Understanding Temporary Spousal Or Partner Support
Spousal support, also known as alimony, is one party’s obligation to pay support to the lesser earning spouse/partner.
How Do I Get Temporary Spousal Or Partner Support?
When one spouse or partner is unemployed or earning significantly less than the other spouse or partner, that spouse or partner may file a request for order (form FL-300) requesting support from the other spouse or partner.
The superior courts in Alameda County and Contra Costa County use the “Alameda County Guideline” formula. This guideline formula provides that the spousal support is presumptively 40% of the paying spouse’s net monthly income, reduced by one-half of the receiving spouse’s net monthly income.
The superior courts in the counties of San Francisco, Solano and Santa Clara use the “Santa Clara Guideline” formula. This guideline formula provides that spousal support can be up to 40% of his or her net monthly income reduced by one-half of the receiving spouse’s net monthly income.
A spouse can request the temporary support order to be retroactive to the date the request for support was filed. This means, under California Family Code, you can ask to receive support from the day you file your request, even though the court may not grant the order for months after filing your request. Thus, it is important for you to request spousal support immediately.
Can I Request To Modify Spousal Support?
One or both spouses or domestic partners may request to change an existing support order by showing that there has been a “change in circumstances” since the spousal or partner support order was made. This means something significant has changed since the spousal or partner support order was made.
Events that may qualify as a change of circumstances include the person paying support has had a significant drop in income and can no longer afford the amount of support; the spouse/partner getting support is not making a good faith effort toward being self-supporting; the parties have children together and child support ends; or a spouse/partner who was being supported remarries, and the support needs to end.
My Ex-Spouse Is Living With His/Her New Partner. Can I Stop Paying Spousal Support?
Unfortunately, or fortunately (depending on which side of the coin you are facing), cohabitation does not prevent a party from receiving spousal support. Instead, cohabitation is considered by most courts as a material change in circumstances to ask for a reduction of spousal support.
Family code section 4323 creates a rebuttable presumption that cohabitation decreases the need for a party to continue to receive the support amount.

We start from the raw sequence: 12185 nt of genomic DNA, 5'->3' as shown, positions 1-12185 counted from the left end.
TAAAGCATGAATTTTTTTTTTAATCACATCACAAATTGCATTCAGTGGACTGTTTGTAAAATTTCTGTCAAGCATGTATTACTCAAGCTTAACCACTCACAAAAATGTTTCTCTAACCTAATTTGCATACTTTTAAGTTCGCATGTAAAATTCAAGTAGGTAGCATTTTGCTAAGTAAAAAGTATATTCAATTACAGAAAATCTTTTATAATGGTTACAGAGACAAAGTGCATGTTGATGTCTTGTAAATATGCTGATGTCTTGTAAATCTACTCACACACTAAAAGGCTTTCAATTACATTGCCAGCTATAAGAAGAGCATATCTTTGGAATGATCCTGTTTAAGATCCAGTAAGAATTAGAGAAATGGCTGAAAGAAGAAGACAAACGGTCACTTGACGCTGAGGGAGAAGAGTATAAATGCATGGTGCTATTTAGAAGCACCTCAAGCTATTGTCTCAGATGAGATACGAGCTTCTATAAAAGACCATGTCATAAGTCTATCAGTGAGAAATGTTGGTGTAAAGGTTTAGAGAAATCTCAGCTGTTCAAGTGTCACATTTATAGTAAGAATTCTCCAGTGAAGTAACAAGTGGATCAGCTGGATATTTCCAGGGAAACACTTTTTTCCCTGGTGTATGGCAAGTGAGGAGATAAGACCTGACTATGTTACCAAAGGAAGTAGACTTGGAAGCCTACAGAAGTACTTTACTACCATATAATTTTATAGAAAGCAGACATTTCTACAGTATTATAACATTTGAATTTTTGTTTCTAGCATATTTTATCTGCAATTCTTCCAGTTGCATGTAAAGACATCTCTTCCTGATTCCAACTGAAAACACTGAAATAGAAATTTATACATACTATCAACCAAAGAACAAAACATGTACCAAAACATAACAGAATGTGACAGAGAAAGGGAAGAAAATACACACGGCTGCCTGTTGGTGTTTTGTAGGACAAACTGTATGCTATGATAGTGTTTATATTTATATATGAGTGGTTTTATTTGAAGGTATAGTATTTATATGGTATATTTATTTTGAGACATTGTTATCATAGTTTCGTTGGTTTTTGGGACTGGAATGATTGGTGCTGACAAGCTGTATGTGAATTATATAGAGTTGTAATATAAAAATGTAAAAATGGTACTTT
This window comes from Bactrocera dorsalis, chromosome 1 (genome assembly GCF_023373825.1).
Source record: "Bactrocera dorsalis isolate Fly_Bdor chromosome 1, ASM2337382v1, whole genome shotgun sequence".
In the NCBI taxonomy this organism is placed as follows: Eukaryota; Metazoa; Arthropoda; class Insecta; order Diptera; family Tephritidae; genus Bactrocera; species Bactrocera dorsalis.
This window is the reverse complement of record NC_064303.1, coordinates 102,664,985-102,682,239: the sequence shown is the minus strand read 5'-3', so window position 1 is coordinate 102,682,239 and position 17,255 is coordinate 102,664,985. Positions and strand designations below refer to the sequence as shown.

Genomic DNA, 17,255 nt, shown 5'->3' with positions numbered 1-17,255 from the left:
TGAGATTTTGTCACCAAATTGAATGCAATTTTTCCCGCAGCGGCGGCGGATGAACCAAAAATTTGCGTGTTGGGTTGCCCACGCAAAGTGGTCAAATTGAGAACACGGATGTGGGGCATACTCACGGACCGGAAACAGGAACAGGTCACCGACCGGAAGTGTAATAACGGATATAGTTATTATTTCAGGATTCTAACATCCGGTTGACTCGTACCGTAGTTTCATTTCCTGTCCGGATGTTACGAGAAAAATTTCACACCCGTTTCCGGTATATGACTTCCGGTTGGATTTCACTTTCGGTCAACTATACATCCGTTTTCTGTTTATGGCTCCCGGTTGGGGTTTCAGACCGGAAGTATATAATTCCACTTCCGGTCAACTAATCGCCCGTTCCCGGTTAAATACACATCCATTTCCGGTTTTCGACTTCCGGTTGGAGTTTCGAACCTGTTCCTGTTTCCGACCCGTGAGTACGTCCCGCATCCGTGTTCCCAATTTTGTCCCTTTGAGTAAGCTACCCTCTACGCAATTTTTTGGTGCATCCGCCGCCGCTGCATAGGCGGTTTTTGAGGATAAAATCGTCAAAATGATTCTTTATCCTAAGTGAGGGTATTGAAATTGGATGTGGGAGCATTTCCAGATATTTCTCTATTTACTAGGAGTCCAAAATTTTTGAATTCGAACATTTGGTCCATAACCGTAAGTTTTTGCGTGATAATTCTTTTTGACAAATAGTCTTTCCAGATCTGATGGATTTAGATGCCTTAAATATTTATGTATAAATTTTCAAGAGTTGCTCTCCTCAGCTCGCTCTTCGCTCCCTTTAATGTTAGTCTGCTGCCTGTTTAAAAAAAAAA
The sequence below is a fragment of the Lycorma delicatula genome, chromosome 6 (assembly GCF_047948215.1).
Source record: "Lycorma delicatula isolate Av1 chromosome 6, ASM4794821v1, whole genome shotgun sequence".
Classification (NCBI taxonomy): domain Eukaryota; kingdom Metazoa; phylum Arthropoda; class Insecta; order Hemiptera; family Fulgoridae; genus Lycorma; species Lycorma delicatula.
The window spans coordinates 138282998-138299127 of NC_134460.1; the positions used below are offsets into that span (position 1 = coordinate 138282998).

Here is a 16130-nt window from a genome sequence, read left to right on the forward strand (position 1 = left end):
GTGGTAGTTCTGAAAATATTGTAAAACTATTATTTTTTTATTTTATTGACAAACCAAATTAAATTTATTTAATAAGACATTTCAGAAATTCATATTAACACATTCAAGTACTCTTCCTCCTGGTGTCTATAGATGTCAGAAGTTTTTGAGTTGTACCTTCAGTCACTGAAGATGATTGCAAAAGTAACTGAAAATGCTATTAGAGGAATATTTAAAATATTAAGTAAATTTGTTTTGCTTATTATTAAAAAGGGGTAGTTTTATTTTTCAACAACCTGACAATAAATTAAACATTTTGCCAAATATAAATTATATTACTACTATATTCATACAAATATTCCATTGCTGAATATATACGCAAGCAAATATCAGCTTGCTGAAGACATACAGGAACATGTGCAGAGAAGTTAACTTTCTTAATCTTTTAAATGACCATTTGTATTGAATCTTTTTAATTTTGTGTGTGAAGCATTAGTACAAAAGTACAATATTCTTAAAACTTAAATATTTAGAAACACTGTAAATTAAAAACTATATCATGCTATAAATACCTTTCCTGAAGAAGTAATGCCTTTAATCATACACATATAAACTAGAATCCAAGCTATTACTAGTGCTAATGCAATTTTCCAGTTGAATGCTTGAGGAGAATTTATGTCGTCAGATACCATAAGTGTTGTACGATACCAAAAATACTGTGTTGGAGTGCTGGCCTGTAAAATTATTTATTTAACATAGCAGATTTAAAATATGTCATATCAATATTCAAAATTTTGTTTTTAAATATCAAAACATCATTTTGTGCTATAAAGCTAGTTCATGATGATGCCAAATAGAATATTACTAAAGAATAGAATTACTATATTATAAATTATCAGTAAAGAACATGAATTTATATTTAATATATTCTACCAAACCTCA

Please be aware that cohabitation must be more than living with roommates and sharing expenses. There must be a domestic arrangement that includes a sexual/romantic relationship.
What Is Permanent Or Long-Term Spousal Or Partner Support?
Generally, a spouse or partner may request permanent or long-term spousal or partner support if the parties have been married or have been domestic partners for more than 10 years.
When the judge makes his or her final spousal or partner support order, the judge must consider the factors in California Family Code section 4320.
These factors include:
- The parties’ standard of living during the marriage
- The length of the marriage
- The parties’ earning capacities
- The age and health of the parties
- the obligations and assets of the parties
- Whether the supported party contributed toward the other party’s education
- Training or career position
- Documented evidence of domestic violence
- Income tax consequences
The court is given wide discretion in determining both the amount and duration of spousal support.
The spousal or partner support order then becomes part of the final judgment and can be enforced by the supported party.
Do not let the term permanent or long-term spousal support fool you. Just like temporary spousal support, permanent or long-term support can be modified at the request of either party upon showing of “change of circumstances.”
How Long Do I Have To Pay Spousal Support?
If the marriage is less than 10 years, the general rule is that the support will last for half of the length of the marriage.
If the marriage is more than 10 years, it is considered to be a long marriage, and the court is less likely to set a termination date on a judgment for spousal support after a long marriage.
Both temporary and permanent or long-term spousal support will end if the supported party remarries, or on the death of either party.
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